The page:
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Derivation of a formula

  1. Apr 17, 2008 #1
    I need to know a way to derive the formula when doing combinations with repetitions.

    THe formula is basically adapted from C(n;k) to

    (n+k-1)!/(k!(n-1)!)



    How is thing monster dervied?

    i don't know if this will help, but the homework problem itself is:

    How many distinguishable fruit baskets with 7 items can be created using apples, oranges, and pears?



    I've used the formula to get an answer of 36. However, we haven't learned that formula in class, just the basic C(n,k) formula. Thats why I need to derive what I haven't learned in class from what I have learned.


    I've looked at this thing for like 30 minutes and Im like nowhere. The n+k part of the numerator I think i get because its adding what we take away back to the set we are choosing elements from. I don't get the -1 though. or the rest.

    Help!
     
    Last edited: Apr 17, 2008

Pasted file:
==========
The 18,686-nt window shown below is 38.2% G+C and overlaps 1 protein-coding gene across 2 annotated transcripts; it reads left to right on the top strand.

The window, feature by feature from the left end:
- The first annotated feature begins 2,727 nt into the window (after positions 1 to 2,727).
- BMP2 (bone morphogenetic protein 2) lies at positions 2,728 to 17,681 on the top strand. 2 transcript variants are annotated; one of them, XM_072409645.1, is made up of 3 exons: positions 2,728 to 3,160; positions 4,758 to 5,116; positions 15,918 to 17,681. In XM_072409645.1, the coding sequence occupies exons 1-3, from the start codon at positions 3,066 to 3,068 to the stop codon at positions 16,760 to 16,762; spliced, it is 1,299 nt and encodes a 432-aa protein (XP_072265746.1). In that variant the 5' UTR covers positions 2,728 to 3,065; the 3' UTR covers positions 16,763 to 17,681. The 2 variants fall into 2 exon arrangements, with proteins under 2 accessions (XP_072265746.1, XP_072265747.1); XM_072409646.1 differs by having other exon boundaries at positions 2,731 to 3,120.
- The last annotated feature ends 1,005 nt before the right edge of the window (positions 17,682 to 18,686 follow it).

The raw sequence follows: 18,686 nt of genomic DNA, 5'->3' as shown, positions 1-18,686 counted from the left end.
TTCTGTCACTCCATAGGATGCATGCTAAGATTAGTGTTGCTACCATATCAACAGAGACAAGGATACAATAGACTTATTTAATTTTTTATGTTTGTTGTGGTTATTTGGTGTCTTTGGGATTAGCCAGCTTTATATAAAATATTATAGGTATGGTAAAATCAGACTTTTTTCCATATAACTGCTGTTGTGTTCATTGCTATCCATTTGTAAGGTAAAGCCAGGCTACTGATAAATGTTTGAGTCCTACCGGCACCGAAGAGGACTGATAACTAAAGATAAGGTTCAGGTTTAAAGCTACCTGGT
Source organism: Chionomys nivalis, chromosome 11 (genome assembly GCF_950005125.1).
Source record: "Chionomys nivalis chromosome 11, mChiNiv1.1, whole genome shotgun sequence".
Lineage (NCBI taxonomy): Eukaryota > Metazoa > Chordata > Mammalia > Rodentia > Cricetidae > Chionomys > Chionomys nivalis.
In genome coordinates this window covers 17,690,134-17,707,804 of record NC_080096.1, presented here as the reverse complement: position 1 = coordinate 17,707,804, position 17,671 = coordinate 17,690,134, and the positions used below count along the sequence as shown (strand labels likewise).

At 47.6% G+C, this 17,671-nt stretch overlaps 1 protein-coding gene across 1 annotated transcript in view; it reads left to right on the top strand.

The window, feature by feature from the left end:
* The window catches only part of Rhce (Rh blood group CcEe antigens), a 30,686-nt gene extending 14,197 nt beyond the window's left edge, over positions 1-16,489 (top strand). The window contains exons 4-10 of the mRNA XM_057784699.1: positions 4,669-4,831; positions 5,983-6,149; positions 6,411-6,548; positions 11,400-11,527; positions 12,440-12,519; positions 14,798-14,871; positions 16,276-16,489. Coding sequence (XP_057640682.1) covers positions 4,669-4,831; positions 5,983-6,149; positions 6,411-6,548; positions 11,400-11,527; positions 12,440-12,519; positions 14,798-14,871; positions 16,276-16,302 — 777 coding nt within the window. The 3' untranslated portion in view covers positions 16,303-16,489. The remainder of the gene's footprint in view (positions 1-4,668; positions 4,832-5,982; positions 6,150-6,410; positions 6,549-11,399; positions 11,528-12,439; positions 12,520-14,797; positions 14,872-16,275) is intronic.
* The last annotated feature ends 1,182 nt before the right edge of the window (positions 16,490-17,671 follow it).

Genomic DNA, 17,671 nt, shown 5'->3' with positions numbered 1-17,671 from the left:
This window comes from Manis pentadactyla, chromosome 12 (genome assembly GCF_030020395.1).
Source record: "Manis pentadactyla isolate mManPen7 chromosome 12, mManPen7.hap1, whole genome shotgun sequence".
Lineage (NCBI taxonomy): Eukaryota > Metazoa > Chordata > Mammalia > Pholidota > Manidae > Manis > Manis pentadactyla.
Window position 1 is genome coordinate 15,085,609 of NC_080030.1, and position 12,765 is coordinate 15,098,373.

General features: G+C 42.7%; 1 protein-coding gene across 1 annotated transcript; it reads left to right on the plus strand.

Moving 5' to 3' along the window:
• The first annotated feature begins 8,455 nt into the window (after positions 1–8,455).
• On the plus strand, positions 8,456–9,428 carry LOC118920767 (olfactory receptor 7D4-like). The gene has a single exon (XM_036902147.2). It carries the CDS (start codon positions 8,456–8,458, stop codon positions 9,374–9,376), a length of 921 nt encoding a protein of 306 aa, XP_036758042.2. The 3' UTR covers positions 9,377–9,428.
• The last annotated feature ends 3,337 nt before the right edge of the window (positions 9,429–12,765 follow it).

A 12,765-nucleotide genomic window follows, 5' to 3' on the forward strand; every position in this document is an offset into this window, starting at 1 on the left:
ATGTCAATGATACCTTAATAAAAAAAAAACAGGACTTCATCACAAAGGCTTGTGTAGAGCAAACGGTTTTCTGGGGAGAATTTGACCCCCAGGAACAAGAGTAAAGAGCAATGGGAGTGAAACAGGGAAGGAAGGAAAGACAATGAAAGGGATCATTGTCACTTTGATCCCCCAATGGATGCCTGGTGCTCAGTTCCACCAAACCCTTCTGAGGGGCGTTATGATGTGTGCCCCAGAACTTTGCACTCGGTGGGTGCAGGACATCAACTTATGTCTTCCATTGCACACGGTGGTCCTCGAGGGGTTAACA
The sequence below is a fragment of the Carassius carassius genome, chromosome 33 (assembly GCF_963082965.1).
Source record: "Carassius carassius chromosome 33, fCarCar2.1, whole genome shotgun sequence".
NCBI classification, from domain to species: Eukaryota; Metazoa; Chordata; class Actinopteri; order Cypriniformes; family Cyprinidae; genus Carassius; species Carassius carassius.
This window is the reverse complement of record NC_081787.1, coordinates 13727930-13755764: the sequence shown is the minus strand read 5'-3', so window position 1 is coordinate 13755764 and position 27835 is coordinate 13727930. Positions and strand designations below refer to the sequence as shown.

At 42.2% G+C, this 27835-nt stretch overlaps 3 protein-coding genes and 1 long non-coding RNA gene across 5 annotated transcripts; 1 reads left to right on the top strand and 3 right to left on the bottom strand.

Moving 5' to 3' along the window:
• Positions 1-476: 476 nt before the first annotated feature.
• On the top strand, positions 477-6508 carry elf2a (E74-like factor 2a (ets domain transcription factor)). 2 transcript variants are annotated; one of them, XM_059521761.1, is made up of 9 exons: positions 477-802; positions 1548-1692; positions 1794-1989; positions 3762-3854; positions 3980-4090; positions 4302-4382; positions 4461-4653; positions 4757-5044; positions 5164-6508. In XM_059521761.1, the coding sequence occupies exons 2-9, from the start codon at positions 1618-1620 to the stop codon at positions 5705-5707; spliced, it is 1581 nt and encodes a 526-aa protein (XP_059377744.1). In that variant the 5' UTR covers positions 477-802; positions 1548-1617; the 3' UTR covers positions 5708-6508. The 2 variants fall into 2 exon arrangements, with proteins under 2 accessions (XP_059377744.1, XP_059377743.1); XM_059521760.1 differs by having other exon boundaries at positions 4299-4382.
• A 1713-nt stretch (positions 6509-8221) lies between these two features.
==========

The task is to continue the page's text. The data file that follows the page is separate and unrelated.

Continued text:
2. jcsd
  3. Apr 17, 2008 #2

    Dick

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    I think you really ought to state what problem that formula is supposed to solve.
     
  4. Apr 17, 2008 #3
    See Next
     
    Last edited: Apr 17, 2008
  5. Apr 17, 2008 #4
    SOrry for the extra posts, everythings in the first one now. Sorry.
     
    Last edited: Apr 17, 2008
  6. Apr 17, 2008 #5

    Dick

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    That helps a lot. So n=7 and k=3. You want to divide a set of 7 objects into 3 groups. Think of 7 books on the shelf. You want to divide them into 3 groups. You can do this by inserting 2 dividers into the row. They are allowed to fall at the ends, in that case the missing group has zero items. So you have 9 items on the shelf, 7 books and 2 dividers. The total number of ways to do this is to take 9 items and select any 2 to be the dividers. That's C(9,2). Or in terms of n and k, C(n+k-1,k-1). I'm not sure this is totally clear, but I tried.
     
    Last edited: Apr 17, 2008
  7. Apr 17, 2008 #6
    I was under the impression the n=3 and k=7. I have 3 fruits and I'm making groups of 7.

    This is possible because I can pick any fruit more than once.
     
  8. Apr 17, 2008 #7

    Dick

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    If you want to interchange the meaning of n and k, that's fine. The argument still works. It's still C(9,2).
     
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